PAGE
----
Los Roques, Venezuela - Luxury yachts weigh anchor in pristine turquoise bays and small boats carry wealthy families with deck chairs and picnic baskets through the waves to the white sands of Francisqui Island.
The idyllic Los Roques off Venezuela’s Caribbean coast were once a hide-out for pirates. They now draw tens of thousands of well-off tourists a year with their palm-lined bays, coral reefs and waters ideal for scuba diving, sport fishing and sailing.
But the archipelago, a national park, could soon lose its exclusive feel as President Hugo Chavez plans to bring his self-declared socialist revolution to the islands.
He says the rich have monopolized them and he wants to take them back for ordinary Venezuelans, as well as some of the yachts.
“I’ve always said we should nationalize Los Roques,” the former soldier said in a speech this month on state television. “They privatized it, so to speak, the high bourgeoisie, including the international set.”
Mr. Chavez, who is seeking another six-year term at an election next October, has nationalized much of the South American nation’s economy since coming to power in 1999.
That has delighted his core supporters among Venezuela’s poor, and they may now get much easier access to the isolated and beautiful retreat of Los Roques.
The 30-minute flight to the islands from the capital Caracas costs about $400, way out of reach for many in a country who face low wages and one of the highest inflation rates in the world. Even if they could get here, the small hotels, or posadas, are also expensive.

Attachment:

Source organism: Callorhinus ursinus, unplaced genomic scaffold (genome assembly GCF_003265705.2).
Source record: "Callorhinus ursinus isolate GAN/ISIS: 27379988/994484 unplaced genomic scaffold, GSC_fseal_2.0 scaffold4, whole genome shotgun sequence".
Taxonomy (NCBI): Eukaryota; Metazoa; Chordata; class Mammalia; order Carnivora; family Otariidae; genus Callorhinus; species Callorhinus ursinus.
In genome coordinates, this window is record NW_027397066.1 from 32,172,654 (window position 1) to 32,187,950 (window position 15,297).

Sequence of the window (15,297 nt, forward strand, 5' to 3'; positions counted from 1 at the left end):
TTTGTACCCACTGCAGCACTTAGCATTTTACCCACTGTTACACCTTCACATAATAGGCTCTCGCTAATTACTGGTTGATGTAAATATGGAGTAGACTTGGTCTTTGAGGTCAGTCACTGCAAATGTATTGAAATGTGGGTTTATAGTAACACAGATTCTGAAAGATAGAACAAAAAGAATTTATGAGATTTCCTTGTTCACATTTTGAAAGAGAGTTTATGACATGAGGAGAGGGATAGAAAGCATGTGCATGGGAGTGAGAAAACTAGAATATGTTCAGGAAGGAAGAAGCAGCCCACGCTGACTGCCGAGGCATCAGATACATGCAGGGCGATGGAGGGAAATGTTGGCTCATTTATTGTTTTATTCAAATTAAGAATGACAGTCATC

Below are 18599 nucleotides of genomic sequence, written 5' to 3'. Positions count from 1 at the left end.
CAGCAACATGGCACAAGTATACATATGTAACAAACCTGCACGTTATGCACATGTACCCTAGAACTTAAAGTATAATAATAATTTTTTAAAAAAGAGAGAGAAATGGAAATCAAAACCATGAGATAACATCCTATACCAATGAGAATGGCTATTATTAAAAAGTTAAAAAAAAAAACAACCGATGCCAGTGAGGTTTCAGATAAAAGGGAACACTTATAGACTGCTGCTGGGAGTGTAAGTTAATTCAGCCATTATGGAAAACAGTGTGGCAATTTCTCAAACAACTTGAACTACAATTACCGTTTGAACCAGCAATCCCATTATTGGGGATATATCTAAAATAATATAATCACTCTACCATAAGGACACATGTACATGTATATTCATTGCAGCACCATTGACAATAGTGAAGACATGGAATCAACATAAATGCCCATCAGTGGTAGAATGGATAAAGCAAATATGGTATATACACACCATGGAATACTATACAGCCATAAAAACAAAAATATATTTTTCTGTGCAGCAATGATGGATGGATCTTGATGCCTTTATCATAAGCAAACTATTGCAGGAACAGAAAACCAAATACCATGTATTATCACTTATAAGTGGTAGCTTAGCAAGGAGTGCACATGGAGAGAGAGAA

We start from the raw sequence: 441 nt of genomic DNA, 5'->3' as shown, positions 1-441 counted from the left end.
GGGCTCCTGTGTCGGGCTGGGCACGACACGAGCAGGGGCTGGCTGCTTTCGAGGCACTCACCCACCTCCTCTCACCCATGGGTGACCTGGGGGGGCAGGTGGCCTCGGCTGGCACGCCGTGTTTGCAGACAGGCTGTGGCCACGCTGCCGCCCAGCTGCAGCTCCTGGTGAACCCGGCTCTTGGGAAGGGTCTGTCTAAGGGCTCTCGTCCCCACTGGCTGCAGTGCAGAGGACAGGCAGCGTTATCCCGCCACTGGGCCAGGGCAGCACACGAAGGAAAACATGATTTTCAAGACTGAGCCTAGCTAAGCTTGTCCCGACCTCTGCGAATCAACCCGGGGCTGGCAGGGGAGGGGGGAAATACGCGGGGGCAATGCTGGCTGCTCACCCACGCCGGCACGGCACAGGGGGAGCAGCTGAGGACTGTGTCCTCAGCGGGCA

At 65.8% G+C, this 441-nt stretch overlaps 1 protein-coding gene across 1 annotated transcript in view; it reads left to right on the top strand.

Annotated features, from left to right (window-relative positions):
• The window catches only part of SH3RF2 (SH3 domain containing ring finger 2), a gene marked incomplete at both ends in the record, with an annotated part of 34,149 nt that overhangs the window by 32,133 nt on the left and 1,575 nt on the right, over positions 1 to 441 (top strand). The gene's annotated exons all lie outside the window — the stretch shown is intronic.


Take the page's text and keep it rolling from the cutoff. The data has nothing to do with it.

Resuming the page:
It’s not a favoured haunt of global celebrities and their paparazzi hunters, more of a quiet escape where holidaymakers enjoy peace and quiet in basic but comfortable surroundings.
The government has yet to lay out plans for exactly how to increase access for low-income families, but Mr. Chavez mentioned seizing the yachts of what he called “fugitive bankers,” which could then be used to ferry tourists from the mainland.
In contrast to Los Roques, much of Venezuela’s coastline has suffered from mass tourism. Beer cans litter many beaches near Caracas, and a raucous mix of pop and reggae music blares from cars parked on the sand.
Gran Roque is the main island on the archipelago, and there are only one or two vehicles on it. Porters from its small posadas, many of them Italian-owned, carry tourists’ luggage down quiet sandy lanes from a small seaside landing strip where planes from the mainland taxi past swish private jets.
“I feel the owners are scared,” said the manager of one posada on Gran Roque, who asked not to be named. Others also express concerns, but decline to be identified for fear of being targeted by the government.
Los Roques were uninhabited until the 15th century when they became one of many hide-outs for the pirates who plundered the Caribbean. Early in the 20th century, Venezuelan fishermen migrated from the more developed tourist island of Margarita.
Not everyone here is opposed to the president’s policy.
Magalis Rodriguez, a 59-year-old Venezuelan, has lived on Gran Roque for more than 40 years since moving from Margarita. She is a proud supporter of Mr. Chavez and her posada sports a big mural of the “Comandante.”
“I have great confidence in President Chavez,” she says. “He is the only president who has put Los Roques under a magnifying glass.”
Many on the island believe the real targets of Mr. Chavez’s vitriol are Venezuela’s wealthiest businessmen, some of whom own holiday homes on the tiny island of Madrisqui, a two-minute boat ride from Gran Roque.
Rumours have spread that panicked owners are removing property from the secluded, luxury houses there for fear of expropriation by the authorities in the coming weeks.